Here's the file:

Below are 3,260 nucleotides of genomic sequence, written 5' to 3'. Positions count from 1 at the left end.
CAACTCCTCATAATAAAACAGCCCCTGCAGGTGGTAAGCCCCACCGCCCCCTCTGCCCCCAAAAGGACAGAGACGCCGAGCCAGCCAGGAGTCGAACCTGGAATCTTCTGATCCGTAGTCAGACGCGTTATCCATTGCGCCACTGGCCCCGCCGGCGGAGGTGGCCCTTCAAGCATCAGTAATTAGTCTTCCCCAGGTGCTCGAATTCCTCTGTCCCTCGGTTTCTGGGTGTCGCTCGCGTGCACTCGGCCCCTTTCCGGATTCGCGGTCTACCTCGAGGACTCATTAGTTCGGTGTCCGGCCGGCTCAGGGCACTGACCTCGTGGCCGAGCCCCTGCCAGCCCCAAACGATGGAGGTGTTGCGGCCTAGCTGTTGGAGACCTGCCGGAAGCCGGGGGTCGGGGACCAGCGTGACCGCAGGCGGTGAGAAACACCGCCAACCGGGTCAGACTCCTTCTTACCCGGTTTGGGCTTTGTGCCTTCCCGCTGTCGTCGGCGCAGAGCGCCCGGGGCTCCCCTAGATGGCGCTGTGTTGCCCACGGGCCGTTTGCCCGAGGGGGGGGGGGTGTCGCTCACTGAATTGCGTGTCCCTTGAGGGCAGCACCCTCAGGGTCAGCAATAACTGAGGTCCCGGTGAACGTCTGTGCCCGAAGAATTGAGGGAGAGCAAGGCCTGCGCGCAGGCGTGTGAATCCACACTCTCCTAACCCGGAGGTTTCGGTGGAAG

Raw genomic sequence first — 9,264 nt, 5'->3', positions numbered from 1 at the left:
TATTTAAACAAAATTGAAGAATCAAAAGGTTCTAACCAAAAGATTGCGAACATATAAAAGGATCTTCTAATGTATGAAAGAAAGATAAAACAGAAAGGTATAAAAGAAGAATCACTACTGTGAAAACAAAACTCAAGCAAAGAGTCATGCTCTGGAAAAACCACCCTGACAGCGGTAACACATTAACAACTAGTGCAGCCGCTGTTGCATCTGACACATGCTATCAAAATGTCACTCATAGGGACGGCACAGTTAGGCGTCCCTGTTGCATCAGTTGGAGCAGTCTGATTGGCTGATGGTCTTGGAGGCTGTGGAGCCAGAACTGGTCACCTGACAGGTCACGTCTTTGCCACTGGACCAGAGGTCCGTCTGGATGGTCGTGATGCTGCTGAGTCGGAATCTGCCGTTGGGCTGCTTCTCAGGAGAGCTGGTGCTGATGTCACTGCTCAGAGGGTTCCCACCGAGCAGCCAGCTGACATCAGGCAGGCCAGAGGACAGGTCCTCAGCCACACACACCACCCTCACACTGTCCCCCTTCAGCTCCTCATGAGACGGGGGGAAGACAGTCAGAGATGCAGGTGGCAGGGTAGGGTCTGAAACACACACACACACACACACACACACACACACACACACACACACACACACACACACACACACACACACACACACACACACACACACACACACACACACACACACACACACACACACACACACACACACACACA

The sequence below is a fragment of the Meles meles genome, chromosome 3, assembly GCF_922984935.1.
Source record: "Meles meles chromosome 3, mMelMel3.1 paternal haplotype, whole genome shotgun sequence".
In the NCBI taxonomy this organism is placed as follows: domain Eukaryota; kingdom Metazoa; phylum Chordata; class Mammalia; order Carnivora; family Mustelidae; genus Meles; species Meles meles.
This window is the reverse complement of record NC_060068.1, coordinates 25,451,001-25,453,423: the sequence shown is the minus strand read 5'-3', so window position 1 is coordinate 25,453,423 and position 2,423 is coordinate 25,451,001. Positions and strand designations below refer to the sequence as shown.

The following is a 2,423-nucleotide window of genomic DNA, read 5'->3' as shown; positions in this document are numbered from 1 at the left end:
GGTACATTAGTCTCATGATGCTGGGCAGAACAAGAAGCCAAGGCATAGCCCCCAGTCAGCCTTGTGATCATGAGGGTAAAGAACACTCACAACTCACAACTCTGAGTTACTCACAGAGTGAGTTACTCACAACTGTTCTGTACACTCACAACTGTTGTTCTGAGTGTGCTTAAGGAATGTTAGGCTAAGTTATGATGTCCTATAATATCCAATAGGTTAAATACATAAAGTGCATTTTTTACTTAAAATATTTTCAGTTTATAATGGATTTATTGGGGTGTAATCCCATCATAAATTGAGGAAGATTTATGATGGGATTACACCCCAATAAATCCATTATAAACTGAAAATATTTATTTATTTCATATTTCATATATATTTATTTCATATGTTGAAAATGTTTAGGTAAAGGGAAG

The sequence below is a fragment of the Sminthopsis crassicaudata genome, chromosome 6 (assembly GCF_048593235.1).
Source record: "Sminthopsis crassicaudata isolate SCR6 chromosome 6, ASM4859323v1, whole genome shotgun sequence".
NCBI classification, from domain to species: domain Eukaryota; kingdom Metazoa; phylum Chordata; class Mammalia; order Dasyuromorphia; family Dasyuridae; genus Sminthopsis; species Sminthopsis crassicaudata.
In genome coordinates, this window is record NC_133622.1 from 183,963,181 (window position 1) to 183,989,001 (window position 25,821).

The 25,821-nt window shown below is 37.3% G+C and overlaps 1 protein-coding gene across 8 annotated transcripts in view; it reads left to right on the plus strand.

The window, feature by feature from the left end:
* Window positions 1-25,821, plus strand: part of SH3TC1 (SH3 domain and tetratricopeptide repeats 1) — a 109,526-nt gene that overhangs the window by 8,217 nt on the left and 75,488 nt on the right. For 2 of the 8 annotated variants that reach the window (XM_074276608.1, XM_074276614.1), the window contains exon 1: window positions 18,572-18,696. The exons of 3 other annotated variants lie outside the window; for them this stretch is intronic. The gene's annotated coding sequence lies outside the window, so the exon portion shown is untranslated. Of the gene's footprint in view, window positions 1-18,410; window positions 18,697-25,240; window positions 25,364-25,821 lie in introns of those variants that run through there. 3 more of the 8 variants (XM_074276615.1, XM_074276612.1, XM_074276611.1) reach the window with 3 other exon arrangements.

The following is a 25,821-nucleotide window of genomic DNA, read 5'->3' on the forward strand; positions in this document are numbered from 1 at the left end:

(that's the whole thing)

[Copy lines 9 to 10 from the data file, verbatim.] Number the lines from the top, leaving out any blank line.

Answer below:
The following is a 2,423-nucleotide window of genomic DNA, read 5'->3' as shown; positions in this document are numbered from 1 at the left end:
GGTACATTAGTCTCATGATGCTGGGCAGAACAAGAAGCCAAGGCATAGCCCCCAGTCAGCCTTGTGATCATGAGGGTAAAGAACACTCACAACTCACAACTCTGAGTTACTCACAGAGTGAGTTACTCACAACTGTTCTGTACACTCACAACTGTTGTTCTGAGTGTGCTTAAGGAATGTTAGGCTAAGTTATGATGTCCTATAATATCCAATAGGTTAAATACATAAAGTGCATTTTTTACTTAAAATATTTTCAGTTTATAATGGATTTATTGGGGTGTAATCCCATCATAAATTGAGGAAGATTTATGATGGGATTACACCCCAATAAATCCATTATAAACTGAAAATATTTATTTATTTCATATTTCATATATATTTATTTCATATGTTGAAAATGTTTAGGTAAAGGGAAG